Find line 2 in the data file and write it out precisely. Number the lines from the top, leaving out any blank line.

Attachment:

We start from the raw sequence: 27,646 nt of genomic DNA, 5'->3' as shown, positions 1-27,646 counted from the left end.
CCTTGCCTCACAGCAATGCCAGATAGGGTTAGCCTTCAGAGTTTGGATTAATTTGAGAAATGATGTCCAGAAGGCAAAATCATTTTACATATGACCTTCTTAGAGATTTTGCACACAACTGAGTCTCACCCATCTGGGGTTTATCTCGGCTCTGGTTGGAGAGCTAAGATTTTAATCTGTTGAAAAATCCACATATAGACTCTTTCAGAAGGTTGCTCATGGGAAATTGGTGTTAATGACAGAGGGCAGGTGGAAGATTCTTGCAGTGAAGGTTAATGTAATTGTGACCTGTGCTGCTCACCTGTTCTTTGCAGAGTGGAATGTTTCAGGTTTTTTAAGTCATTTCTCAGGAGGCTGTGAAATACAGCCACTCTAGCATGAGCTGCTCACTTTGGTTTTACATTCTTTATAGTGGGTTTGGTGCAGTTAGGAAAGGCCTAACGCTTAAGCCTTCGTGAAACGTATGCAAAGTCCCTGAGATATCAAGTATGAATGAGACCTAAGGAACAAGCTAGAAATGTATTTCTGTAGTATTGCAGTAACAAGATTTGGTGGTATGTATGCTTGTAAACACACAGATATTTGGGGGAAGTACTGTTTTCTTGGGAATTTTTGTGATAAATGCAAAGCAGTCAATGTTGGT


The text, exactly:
CCTTGCCTCACAGCAATGCCAGATAGGGTTAGCCTTCAGAGTTTGGATTAATTTGAGAAATGATGTCCAGAAGGCAAAATCATTTTACATATGACCTTCTTAGAGATTTTGCACACAACTGAGTCTCACCCATCTGGGGTTTATCTCGGCTCTGGTTGGAGAGCTAAGATTTTAATCTGTTGAAAAATCCACATATAGACTCTTTCAGAAGGTTGCTCATGGGAAATTGGTGTTAATGACAGAGGGCAGGTGGAAGATTCTTGCAGTGAAGGTTAATGTAATTGTGACCTGTGCTGCTCACCTGTTCTTTGCAGAGTGGAATGTTTCAGGTTTTTTAAGTCATTTCTCAGGAGGCTGTGAAATACAGCCACTCTAGCATGAGCTGCTCACTTTGGTTTTACATTCTTTATAGTGGGTTTGGTGCAGTTAGGAAAGGCCTAACGCTTAAGCCTTCGTGAAACGTATGCAAAGTCCCTGAGATATCAAGTATGAATGAGACCTAAGGAACAAGCTAGAAATGTATTTCTGTAGTATTGCAGTAACAAGATTTGGTGGTATGTATGCTTGTAAACACACAGATATTTGGGGGAAGTACTGTTTTCTTGGGAATTTTTGTGATAAATGCAAAGCAGTCAATGTTGGT